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tankless water heater installation9November

With the holidays approaching, you may be expecting loved ones to stay over, filling your home with warmth as you share the holiday season together. However, this also means that your guests will be adding to your hot water usage. These are times when you’re either happy about your new tankless water heater-or you wish you had one.

Why a Tankless Water Heater?

The primary function of a tankless water heater is to heat your water as you need it, rather than continuously heating water that is stored in a tank. Although these types of heaters have been widely used in Europe and Japan for many years, they have recently gained popularity in the US, largely due to their eco-friendly benefits.

Tankless water heaters can save you money on your energy bills, as well as conserve natural gas. Additionally, they typically last 5 to 10 years longer than a tank heater, provide an unlimited supply of hot water, and take up much less space.

Cost-Effectiveness

Installation of tankless water heaters often requires a fairly hefty upfront cost compared to tank heaters, running up to three times more costly. Furthermore, they often require a specialized venting system and upgrades to existing natural gas lines. However, going tankless typically means a substantial amount of money saved in the long run.

Tank vs .Tankless

In order to understand the advantages of a tankless water heater, it helps to understand how one works. However, it’s also important to know how a tank heater works, in order to understand the benefits of how a tankless one operates.

A traditional tank heater heats water continually to keep the water in its tank at a pre-set temperature. ‘Standby Heat loss’ is the term for the energy used to keep the water hot, even when it’s not needed. That means hours and hours of every day are filled with this kind of energy loss.

In contrast, a tankless system avoids standby heat loss by heating water only when you need it. Hence, tankless heaters are also known as ‘on-demand’ water heaters. By eliminating standby heat loss, a tankless water heater runs much more efficiently and sustainably.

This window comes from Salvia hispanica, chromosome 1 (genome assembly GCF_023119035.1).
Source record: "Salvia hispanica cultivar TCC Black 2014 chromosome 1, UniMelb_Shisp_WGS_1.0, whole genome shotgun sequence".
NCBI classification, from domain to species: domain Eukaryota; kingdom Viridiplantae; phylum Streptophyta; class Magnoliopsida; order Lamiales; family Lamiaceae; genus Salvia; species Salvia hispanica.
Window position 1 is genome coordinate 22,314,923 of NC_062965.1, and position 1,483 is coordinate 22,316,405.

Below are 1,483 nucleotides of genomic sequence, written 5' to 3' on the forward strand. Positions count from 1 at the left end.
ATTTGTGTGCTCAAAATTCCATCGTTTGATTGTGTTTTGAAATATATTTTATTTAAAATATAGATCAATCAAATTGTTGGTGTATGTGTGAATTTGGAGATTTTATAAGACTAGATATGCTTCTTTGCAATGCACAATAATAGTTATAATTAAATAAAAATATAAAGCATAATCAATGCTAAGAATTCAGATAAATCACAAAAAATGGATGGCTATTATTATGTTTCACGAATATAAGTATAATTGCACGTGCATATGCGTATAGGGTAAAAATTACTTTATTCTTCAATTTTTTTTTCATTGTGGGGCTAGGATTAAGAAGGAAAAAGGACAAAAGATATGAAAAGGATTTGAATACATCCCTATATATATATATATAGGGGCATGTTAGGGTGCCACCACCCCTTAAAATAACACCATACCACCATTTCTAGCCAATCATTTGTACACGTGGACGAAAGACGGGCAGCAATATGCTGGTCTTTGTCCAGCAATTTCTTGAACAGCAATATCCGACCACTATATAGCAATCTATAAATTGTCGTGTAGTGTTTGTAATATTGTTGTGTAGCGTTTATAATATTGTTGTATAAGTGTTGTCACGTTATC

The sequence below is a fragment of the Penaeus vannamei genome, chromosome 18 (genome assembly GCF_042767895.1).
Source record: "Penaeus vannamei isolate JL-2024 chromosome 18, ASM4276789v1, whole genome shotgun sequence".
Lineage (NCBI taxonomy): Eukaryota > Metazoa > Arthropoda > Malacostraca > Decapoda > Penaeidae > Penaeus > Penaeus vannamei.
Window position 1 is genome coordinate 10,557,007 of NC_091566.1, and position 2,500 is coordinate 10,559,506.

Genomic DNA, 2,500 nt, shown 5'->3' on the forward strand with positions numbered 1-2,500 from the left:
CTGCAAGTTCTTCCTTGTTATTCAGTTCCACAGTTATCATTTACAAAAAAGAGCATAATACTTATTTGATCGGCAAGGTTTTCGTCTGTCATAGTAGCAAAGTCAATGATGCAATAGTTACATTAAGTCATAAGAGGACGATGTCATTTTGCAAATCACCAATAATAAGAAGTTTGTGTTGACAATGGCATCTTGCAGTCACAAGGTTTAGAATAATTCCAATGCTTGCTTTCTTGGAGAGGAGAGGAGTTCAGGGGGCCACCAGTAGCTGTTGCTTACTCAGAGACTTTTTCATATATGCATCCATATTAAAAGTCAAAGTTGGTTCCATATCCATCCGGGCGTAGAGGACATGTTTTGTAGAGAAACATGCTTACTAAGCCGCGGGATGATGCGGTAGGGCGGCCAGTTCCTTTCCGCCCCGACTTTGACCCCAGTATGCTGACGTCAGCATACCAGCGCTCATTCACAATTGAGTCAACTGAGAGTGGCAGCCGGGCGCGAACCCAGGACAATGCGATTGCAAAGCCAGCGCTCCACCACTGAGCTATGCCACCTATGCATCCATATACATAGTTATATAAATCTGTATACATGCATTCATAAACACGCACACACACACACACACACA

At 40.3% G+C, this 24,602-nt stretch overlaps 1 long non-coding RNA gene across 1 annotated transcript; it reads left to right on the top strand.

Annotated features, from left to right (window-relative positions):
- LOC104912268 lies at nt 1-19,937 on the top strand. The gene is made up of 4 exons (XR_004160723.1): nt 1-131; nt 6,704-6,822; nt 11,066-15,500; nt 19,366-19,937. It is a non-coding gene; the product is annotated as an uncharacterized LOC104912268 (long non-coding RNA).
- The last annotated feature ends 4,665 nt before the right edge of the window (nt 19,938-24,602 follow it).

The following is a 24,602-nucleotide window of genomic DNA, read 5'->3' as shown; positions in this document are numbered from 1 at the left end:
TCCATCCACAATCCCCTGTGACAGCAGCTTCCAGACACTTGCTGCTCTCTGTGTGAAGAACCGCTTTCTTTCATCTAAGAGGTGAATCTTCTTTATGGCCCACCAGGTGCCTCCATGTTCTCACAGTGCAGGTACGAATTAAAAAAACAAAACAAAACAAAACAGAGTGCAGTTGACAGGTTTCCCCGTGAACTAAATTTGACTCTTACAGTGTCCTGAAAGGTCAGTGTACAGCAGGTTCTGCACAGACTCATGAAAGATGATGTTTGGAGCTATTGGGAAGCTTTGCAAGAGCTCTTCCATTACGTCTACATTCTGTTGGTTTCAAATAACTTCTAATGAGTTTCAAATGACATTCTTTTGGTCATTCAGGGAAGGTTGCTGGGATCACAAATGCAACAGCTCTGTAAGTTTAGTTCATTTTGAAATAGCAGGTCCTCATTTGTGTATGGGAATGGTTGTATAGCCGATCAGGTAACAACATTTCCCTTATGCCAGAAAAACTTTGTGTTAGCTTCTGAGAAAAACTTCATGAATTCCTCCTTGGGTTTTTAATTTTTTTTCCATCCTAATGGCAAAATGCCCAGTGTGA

How a Tankless Water Heater Works

When you need hot water immediately, a tankless water heater uses what is known as a heat exchanger to raise the temperature of the incoming water. Heat exchangers are also found in HVAC systems, car radiators, and refrigerators. In tankless heaters, heat exchangers move the heat from a gas burner or the electric coils to the water flowing from your faucets. An incoming flow of water activates the exchanger, heating your water to its pre-set temperature immediately.

Whole-House vs. Point-of-Use

There are two varieties of tankless water heaters: point-of-use and whole-house heaters. Whole-house systems are for use on a larger scale, often operating by heating water for multiple outlets, including sinks and showers. Point-of-use water heaters, on the other hand, are smaller and can fit into tighter spaces to heat water for one or two outlets only. However, these water heaters bypass lag time or the amount of time it takes hot water to get to an outlet. Less lag time means less water loss, and there can be up to several minutes of lag time with whole-house systems.

Electric, Propane, or Natural Gas

Tankless water heaters come compatible with either electric, propane, or natural gas heating systems. However, point-of-use tankless heaters are generally electric, while larger whole-house systems are typically natural gas or propane. Which you choose depends on many different factors, including flow rate (the amount of water you need at one-time) and temperature rise (the difference between groundwater temp and desired temp).

Although the initial cost of installing a tankless system is higher than that of a tank water heater, it can provide many benefits, including instant hot water without lag time or standby heat loss and significant money and energy saved in the long run.

Billy Henley
Billy Henley is the Vice President of Operations for BHI Plumbing, Heating & Air Conditioning. Before becoming vice president, he worked six years in the field as a service technician and has over ten years of experience working in the industry. Billy often shares his knowledge about plumbing and HVAC issues on industry publications.